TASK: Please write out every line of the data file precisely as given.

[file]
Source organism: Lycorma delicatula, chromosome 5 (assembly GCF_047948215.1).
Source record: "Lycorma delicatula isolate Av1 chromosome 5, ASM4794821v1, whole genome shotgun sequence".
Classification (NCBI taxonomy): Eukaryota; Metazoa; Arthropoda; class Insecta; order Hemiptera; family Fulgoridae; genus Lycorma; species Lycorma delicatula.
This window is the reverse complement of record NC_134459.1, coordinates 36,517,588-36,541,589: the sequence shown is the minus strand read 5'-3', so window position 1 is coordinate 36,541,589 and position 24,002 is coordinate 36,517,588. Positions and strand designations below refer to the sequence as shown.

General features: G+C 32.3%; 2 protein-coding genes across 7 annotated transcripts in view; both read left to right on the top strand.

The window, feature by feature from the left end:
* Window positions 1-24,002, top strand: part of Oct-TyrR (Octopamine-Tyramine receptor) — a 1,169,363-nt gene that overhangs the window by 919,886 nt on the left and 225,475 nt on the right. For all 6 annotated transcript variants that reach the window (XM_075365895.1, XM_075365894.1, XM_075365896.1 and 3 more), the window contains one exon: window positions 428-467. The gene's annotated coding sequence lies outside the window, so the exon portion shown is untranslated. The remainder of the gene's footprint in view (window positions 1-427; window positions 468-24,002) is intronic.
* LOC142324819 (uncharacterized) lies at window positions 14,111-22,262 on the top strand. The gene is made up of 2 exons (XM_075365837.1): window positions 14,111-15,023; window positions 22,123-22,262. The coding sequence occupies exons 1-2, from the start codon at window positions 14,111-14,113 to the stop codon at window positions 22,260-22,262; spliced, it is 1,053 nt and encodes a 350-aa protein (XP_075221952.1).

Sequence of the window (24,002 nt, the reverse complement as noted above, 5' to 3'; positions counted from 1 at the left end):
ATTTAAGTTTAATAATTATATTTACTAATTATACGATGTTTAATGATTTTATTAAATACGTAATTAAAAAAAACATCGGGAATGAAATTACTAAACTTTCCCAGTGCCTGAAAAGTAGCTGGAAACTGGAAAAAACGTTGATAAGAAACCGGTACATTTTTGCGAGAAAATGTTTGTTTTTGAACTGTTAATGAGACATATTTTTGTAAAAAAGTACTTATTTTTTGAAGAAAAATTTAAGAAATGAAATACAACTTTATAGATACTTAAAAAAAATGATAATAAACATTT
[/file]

Source organism: Lycorma delicatula, chromosome 5 (assembly GCF_047948215.1).
Source record: "Lycorma delicatula isolate Av1 chromosome 5, ASM4794821v1, whole genome shotgun sequence".
Classification (NCBI taxonomy): Eukaryota; Metazoa; Arthropoda; class Insecta; order Hemiptera; family Fulgoridae; genus Lycorma; species Lycorma delicatula.
This window is the reverse complement of record NC_134459.1, coordinates 36,517,588-36,541,589: the sequence shown is the minus strand read 5'-3', so window position 1 is coordinate 36,541,589 and position 24,002 is coordinate 36,517,588. Positions and strand designations below refer to the sequence as shown.

General features: G+C 32.3%; 2 protein-coding genes across 7 annotated transcripts in view; both read left to right on the top strand.

The window, feature by feature from the left end:
* Window positions 1-24,002, top strand: part of Oct-TyrR (Octopamine-Tyramine receptor) — a 1,169,363-nt gene that overhangs the window by 919,886 nt on the left and 225,475 nt on the right. For all 6 annotated transcript variants that reach the window (XM_075365895.1, XM_075365894.1, XM_075365896.1 and 3 more), the window contains one exon: window positions 428-467. The gene's annotated coding sequence lies outside the window, so the exon portion shown is untranslated. The remainder of the gene's footprint in view (window positions 1-427; window positions 468-24,002) is intronic.
* LOC142324819 (uncharacterized) lies at window positions 14,111-22,262 on the top strand. The gene is made up of 2 exons (XM_075365837.1): window positions 14,111-15,023; window positions 22,123-22,262. The coding sequence occupies exons 1-2, from the start codon at window positions 14,111-14,113 to the stop codon at window positions 22,260-22,262; spliced, it is 1,053 nt and encodes a 350-aa protein (XP_075221952.1).

Sequence of the window (24,002 nt, the reverse complement as noted above, 5' to 3'; positions counted from 1 at the left end):
ATTTAAGTTTAATAATTATATTTACTAATTATACGATGTTTAATGATTTTATTAAATACGTAATTAAAAAAAACATCGGGAATGAAATTACTAAACTTTCCCAGTGCCTGAAAAGTAGCTGGAAACTGGAAAAAACGTTGATAAGAAACCGGTACATTTTTGCGAGAAAATGTTTGTTTTTGAACTGTTAATGAGACATATTTTTGTAAAAAAGTACTTATTTTTTGAAGAAAAATTTAAGAAATGAAATACAACTTTATAGATACTTAAAAAAAATGATAATAAACATTT